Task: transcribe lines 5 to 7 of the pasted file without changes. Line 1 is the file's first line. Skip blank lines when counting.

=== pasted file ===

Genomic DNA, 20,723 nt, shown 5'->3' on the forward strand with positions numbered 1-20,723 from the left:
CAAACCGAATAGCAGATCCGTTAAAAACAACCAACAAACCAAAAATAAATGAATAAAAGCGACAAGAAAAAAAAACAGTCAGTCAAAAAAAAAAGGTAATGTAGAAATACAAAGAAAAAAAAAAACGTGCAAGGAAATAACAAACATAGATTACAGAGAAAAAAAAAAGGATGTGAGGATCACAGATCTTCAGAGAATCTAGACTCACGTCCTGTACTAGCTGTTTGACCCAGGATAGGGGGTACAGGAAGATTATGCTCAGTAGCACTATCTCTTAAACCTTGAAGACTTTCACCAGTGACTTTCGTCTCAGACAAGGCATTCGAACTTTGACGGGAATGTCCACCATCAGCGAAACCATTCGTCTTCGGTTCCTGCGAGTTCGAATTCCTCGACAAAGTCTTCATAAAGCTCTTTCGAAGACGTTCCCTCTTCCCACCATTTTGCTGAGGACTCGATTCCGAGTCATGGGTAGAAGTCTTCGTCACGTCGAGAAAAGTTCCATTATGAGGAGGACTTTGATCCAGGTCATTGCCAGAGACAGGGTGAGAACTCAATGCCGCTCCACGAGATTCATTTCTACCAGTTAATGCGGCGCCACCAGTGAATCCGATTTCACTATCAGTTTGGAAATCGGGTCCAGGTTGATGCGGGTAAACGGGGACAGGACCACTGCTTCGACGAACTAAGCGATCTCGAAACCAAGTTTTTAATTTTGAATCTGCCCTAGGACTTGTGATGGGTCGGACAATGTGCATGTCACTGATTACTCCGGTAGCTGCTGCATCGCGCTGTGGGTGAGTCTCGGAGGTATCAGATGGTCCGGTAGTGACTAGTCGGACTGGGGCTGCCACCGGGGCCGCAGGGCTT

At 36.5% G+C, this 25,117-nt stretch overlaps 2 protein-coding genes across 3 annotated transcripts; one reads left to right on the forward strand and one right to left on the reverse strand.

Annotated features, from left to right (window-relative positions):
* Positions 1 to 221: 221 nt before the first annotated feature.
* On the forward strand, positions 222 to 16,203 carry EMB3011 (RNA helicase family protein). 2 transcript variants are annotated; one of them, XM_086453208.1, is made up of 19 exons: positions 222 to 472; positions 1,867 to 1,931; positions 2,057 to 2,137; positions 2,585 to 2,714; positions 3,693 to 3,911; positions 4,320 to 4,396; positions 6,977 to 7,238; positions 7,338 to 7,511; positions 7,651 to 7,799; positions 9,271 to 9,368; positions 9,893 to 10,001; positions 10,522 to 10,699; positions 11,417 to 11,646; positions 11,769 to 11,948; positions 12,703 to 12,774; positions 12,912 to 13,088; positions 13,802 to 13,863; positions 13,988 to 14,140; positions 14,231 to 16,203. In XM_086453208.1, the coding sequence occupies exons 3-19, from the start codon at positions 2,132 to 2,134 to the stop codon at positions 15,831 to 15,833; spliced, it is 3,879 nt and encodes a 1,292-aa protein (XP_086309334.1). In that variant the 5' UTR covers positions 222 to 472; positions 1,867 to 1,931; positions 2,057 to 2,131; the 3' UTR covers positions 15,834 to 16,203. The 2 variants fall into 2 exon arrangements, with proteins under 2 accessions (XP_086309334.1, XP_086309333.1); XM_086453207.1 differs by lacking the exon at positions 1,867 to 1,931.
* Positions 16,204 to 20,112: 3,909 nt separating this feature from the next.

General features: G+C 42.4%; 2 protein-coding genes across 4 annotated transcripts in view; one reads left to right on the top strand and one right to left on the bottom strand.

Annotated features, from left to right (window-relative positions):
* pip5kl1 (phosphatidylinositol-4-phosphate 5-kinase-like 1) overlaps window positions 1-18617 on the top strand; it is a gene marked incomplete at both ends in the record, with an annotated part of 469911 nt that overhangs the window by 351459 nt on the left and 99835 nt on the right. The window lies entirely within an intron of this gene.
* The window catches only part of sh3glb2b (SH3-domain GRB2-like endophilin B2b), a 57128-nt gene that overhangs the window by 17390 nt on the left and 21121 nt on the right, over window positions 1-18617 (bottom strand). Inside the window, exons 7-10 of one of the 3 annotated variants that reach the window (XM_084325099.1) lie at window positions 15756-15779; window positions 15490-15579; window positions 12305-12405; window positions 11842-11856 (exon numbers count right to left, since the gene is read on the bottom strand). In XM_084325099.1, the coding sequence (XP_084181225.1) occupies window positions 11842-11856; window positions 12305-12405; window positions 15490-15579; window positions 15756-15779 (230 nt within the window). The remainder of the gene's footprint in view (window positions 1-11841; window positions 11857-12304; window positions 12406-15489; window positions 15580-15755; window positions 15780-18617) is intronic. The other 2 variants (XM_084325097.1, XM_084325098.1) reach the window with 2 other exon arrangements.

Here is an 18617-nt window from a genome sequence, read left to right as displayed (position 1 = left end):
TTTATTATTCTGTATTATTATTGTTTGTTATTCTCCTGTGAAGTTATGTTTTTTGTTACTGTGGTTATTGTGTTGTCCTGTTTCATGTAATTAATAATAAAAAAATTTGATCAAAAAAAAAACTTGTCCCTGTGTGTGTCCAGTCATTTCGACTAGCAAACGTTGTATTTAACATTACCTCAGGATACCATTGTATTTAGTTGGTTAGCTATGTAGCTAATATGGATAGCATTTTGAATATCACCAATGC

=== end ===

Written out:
* Positions 1 to 221: 221 nt before the first annotated feature.
* On the forward strand, positions 222 to 16,203 carry EMB3011 (RNA helicase family protein). 2 transcript variants are annotated; one of them, XM_086453208.1, is made up of 19 exons: positions 222 to 472; positions 1,867 to 1,931; positions 2,057 to 2,137; positions 2,585 to 2,714; positions 3,693 to 3,911; positions 4,320 to 4,396; positions 6,977 to 7,238; positions 7,338 to 7,511; positions 7,651 to 7,799; positions 9,271 to 9,368; positions 9,893 to 10,001; positions 10,522 to 10,699; positions 11,417 to 11,646; positions 11,769 to 11,948; positions 12,703 to 12,774; positions 12,912 to 13,088; positions 13,802 to 13,863; positions 13,988 to 14,140; positions 14,231 to 16,203. In XM_086453208.1, the coding sequence occupies exons 3-19, from the start codon at positions 2,132 to 2,134 to the stop codon at positions 15,831 to 15,833; spliced, it is 3,879 nt and encodes a 1,292-aa protein (XP_086309334.1). In that variant the 5' UTR covers positions 222 to 472; positions 1,867 to 1,931; positions 2,057 to 2,131; the 3' UTR covers positions 15,834 to 16,203. The 2 variants fall into 2 exon arrangements, with proteins under 2 accessions (XP_086309334.1, XP_086309333.1); XM_086453207.1 differs by lacking the exon at positions 1,867 to 1,931.
* Positions 16,204 to 20,112: 3,909 nt separating this feature from the next.